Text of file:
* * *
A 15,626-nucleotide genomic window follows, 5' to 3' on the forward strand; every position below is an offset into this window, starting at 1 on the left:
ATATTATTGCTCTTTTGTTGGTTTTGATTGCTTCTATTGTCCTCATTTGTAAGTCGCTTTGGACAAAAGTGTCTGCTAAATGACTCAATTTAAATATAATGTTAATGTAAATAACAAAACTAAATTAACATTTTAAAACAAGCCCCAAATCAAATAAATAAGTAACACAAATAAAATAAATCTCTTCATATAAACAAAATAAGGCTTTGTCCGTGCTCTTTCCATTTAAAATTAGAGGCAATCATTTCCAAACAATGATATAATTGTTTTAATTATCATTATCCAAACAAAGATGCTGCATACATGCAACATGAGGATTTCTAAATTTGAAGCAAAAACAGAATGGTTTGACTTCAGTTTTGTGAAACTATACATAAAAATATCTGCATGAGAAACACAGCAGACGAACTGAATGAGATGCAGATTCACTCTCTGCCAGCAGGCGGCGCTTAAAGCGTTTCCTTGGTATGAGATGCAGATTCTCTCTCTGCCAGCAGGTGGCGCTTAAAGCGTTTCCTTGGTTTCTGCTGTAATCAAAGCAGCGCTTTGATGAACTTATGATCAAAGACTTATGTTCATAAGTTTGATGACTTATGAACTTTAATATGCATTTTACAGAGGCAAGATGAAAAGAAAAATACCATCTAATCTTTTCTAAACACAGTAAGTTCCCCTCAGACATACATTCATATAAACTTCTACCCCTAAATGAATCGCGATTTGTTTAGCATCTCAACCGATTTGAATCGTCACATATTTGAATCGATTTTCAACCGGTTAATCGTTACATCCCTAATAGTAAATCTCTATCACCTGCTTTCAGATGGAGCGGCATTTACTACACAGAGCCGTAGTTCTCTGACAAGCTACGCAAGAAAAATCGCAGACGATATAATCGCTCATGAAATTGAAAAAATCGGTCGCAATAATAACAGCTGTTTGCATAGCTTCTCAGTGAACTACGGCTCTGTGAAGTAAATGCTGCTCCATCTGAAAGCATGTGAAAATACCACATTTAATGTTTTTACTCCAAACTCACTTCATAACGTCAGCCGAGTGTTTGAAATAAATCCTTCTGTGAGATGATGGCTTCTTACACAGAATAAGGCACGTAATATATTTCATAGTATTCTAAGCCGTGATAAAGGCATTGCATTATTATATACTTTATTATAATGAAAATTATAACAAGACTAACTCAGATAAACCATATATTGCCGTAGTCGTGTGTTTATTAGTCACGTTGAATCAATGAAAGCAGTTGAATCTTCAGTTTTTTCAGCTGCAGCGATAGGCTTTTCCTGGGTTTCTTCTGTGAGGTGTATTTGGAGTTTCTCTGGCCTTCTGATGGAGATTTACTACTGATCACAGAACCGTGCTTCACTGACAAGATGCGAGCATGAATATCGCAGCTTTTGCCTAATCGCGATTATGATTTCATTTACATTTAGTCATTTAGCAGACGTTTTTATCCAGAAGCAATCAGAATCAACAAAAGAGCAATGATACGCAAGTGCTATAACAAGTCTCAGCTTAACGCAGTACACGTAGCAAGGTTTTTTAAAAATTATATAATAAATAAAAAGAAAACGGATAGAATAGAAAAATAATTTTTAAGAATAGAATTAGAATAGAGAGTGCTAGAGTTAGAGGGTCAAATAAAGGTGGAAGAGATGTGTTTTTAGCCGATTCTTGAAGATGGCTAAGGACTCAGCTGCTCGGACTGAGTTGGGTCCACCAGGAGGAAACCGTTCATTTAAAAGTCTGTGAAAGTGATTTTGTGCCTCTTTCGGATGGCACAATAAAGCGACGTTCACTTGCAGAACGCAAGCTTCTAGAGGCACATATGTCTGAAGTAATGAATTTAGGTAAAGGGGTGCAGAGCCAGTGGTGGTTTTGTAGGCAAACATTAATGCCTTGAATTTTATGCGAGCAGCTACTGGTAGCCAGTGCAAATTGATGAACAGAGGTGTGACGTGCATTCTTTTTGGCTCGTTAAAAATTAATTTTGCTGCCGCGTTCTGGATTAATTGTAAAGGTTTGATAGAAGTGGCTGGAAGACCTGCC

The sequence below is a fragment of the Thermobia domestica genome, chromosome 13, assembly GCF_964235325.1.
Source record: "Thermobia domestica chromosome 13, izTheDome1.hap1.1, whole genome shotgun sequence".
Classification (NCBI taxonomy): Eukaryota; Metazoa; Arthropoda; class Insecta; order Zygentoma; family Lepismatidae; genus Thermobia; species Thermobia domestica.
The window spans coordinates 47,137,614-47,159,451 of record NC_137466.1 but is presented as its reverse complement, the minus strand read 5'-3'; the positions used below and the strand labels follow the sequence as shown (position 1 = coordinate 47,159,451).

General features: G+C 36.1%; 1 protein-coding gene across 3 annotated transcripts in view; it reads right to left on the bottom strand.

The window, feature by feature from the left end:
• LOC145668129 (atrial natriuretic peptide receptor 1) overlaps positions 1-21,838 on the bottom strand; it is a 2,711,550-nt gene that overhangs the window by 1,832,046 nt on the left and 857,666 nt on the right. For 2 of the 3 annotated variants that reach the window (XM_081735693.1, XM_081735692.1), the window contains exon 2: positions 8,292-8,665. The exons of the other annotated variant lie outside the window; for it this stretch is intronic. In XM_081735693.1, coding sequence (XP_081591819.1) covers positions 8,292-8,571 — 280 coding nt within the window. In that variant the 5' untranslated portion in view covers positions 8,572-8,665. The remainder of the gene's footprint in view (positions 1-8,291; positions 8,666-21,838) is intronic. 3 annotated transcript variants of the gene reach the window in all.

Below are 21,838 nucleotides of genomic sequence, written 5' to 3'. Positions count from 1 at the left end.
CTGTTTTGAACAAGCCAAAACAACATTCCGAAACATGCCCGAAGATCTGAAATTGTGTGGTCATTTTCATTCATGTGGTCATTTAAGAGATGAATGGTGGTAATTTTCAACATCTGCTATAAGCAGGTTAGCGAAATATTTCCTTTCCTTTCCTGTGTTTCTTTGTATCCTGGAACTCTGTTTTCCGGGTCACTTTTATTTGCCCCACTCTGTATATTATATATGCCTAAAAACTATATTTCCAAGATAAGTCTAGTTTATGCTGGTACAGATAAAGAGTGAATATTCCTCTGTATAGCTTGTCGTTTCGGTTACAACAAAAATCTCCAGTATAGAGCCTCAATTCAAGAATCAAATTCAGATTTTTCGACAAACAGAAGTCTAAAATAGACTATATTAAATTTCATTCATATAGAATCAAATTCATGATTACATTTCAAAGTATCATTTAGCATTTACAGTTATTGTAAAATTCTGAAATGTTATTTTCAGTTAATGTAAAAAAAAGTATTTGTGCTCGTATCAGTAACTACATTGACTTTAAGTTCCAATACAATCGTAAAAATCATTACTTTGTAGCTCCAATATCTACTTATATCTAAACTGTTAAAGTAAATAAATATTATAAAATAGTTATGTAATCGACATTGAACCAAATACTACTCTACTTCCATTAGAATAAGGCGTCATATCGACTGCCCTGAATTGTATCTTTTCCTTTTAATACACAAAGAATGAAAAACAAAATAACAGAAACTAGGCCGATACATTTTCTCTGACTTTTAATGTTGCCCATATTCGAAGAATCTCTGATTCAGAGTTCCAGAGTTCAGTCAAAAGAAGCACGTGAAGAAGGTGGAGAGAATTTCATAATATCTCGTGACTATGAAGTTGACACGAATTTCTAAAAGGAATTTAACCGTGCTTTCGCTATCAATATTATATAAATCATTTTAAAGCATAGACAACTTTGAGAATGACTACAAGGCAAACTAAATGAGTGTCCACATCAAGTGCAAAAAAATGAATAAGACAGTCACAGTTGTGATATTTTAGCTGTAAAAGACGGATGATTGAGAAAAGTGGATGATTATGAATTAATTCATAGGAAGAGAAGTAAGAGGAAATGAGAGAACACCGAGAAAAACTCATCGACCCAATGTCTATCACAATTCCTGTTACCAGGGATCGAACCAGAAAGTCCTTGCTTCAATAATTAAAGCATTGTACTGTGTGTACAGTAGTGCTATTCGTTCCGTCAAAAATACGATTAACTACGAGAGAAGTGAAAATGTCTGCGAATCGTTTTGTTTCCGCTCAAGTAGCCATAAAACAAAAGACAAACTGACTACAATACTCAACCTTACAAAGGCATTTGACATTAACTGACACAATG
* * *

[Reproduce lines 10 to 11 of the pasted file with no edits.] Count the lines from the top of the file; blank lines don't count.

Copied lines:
Below are 21,838 nucleotides of genomic sequence, written 5' to 3'. Positions count from 1 at the left end.
CTGTTTTGAACAAGCCAAAACAACATTCCGAAACATGCCCGAAGATCTGAAATTGTGTGGTCATTTTCATTCATGTGGTCATTTAAGAGATGAATGGTGGTAATTTTCAACATCTGCTATAAGCAGGTTAGCGAAATATTTCCTTTCCTTTCCTGTGTTTCTTTGTATCCTGGAACTCTGTTTTCCGGGTCACTTTTATTTGCCCCACTCTGTATATTATATATGCCTAAAAACTATATTTCCAAGATAAGTCTAGTTTATGCTGGTACAGATAAAGAGTGAATATTCCTCTGTATAGCTTGTCGTTTCGGTTACAACAAAAATCTCCAGTATAGAGCCTCAATTCAAGAATCAAATTCAGATTTTTCGACAAACAGAAGTCTAAAATAGACTATATTAAATTTCATTCATATAGAATCAAATTCATGATTACATTTCAAAGTATCATTTAGCATTTACAGTTATTGTAAAATTCTGAAATGTTATTTTCAGTTAATGTAAAAAAAAGTATTTGTGCTCGTATCAGTAACTACATTGACTTTAAGTTCCAATACAATCGTAAAAATCATTACTTTGTAGCTCCAATATCTACTTATATCTAAACTGTTAAAGTAAATAAATATTATAAAATAGTTATGTAATCGACATTGAACCAAATACTACTCTACTTCCATTAGAATAAGGCGTCATATCGACTGCCCTGAATTGTATCTTTTCCTTTTAATACACAAAGAATGAAAAACAAAATAACAGAAACTAGGCCGATACATTTTCTCTGACTTTTAATGTTGCCCATATTCGAAGAATCTCTGATTCAGAGTTCCAGAGTTCAGTCAAAAGAAGCACGTGAAGAAGGTGGAGAGAATTTCATAATATCTCGTGACTATGAAGTTGACACGAATTTCTAAAAGGAATTTAACCGTGCTTTCGCTATCAATATTATATAAATCATTTTAAAGCATAGACAACTTTGAGAATGACTACAAGGCAAACTAAATGAGTGTCCACATCAAGTGCAAAAAAATGAATAAGACAGTCACAGTTGTGATATTTTAGCTGTAAAAGACGGATGATTGAGAAAAGTGGATGATTATGAATTAATTCATAGGAAGAGAAGTAAGAGGAAATGAGAGAACACCGAGAAAAACTCATCGACCCAATGTCTATCACAATTCCTGTTACCAGGGATCGAACCAGAAAGTCCTTGCTTCAATAATTAAAGCATTGTACTGTGTGTACAGTAGTGCTATTCGTTCCGTCAAAAATACGATTAACTACGAGAGAAGTGAAAATGTCTGCGAATCGTTTTGTTTCCGCTCAAGTAGCCATAAAACAAAAGACAAACTGACTACAATACTCAACCTTACAAAGGCATTTGACATTAACTGACACAATG